- Family and Parenting
Preventing Parental Kidnapping
By Joan Whetzel
To any parent who is going through a divorce, or who has gone through one, the thought of never seeing his or her child(ren) again is unbearable. Custody laws – set up to keep both parents in a child’s life - vary from one State to the next. But taking a child in violation of a custody order is a crime, no matter what State you live in. Any threat to take a child to prevent the other parent from seeing that child again, even if the threat was only said in anger or under stress, should be taken seriously.
What Is Parental Kidnapping?
Parental kidnapping occurs when one parent takes a child, hides a child, or otherwise keeps a child away from the other parent, in violation of a custody order, and it’s considered a crime in any state. Besides being a crime, the act of keeping the child away from the other parent combined with life on the run will have a detrimental effect on the child.
Parental kidnapping may be sudden and unexpected, where the non-custodial parent takes the child without warning. Or it may occur during a time when that parent has visitation under the custody order, or has permission to travel with the child, but never returns the child at the scheduled time.
Risk Factors for Parental Kidnapping
If a parent feels there may be a risk that their child will be kidnapped by the other parent, he or she must be on guard, ever watchful for the signs that such a kidnapping will occur. There are six key signs that a kidnapping is likely.
- The other parent has threatened to kidnap the child, or has actually carried out a kidnapping. This risk is usually combined with one or more of the other risk factors, which greatly increases the likelihood of an imminent parental kidnapping.
- The other parent has money, family, and other resources that would make it easier to disappear with the child.
- One parent strongly suspects that the other parent may be abusing, molesting, or abusing the child, as do other friends and family members. The authorities may not have taken the fears of abuse seriously, though, due to a lack of evidence. Any parent who has fixated on claims of any perceived abuse by the other parent, may believe that he or she is “rescuing” the child.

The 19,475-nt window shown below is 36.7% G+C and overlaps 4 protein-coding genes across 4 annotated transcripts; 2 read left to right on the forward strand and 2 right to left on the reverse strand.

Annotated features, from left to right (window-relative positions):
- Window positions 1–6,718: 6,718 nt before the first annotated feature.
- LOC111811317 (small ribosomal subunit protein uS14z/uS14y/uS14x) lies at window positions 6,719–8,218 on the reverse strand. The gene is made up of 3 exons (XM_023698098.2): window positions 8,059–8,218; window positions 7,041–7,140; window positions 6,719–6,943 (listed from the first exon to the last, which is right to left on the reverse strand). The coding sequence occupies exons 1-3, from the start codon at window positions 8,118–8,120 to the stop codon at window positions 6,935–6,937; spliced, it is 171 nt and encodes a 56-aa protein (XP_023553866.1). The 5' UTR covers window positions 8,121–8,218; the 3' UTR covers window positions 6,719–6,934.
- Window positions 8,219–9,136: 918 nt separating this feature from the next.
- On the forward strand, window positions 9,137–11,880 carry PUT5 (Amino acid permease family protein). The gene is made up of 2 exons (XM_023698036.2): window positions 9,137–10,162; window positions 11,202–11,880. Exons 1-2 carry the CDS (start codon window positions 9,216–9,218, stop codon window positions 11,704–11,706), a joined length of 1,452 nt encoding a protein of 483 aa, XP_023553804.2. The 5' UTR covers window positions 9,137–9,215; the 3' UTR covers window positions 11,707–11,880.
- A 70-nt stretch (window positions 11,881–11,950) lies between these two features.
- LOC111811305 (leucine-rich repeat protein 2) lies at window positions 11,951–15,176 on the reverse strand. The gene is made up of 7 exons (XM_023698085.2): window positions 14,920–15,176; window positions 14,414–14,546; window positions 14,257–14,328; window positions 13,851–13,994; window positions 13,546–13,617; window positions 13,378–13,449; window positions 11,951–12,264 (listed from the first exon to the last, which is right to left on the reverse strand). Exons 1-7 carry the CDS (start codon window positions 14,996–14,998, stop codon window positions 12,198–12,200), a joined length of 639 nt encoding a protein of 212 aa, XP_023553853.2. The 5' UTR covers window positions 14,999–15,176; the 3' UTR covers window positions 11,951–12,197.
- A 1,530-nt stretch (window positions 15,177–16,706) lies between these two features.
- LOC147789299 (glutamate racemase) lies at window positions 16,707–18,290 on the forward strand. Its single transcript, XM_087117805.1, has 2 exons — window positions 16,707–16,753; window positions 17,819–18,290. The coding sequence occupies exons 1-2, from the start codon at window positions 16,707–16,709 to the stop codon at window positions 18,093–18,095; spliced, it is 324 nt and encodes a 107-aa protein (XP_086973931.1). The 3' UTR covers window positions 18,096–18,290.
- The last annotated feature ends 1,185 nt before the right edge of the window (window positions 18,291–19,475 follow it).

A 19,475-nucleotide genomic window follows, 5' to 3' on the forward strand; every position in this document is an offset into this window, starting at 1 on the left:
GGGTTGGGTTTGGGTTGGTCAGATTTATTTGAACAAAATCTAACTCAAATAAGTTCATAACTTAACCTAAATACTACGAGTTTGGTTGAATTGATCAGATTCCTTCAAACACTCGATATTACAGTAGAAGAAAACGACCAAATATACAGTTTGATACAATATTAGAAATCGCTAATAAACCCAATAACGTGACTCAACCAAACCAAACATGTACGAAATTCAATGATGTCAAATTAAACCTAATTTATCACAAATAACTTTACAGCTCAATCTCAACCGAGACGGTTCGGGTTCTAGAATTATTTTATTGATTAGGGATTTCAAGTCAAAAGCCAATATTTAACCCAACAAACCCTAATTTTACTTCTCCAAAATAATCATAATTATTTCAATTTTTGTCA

- A parent threatening to kidnap the child may have psychological issues – i.e. paranoid delusional or severely sociopathic – and firmly believes that the other parent is harming the child. These parents also feel the need to “rescue” the child, or they believe that they believe that they are a far superior parent and that the other parent will never be good for the child.
- The parent at risk of kidnapping the child is a citizen of another country with strong ties to that other country. This makes it far easier for him or her to take the child out of the country to visit family, and simply never return.
- One parent feels isolated by the legal system, meaning that he or she feels that the legal system is working for the other parent. This parent may also be separated or alienated from family or any other social support system. With no ties to the community, it is extremely easy for this parent to walk off with the child, because no one would notice their absence or know where they went.
What You Need if You Suspect an imminent Parental Kidnapping
Just as accusations of molestation or abuse will not be taken seriously without evidence, fears of parental kidnapping will not be taken seriously for the same reason. Above all else, when a parent fears parental abduction by the other parent is possible – no matter how remote the possibility – that parent should start collecting evidence to support his or her fears.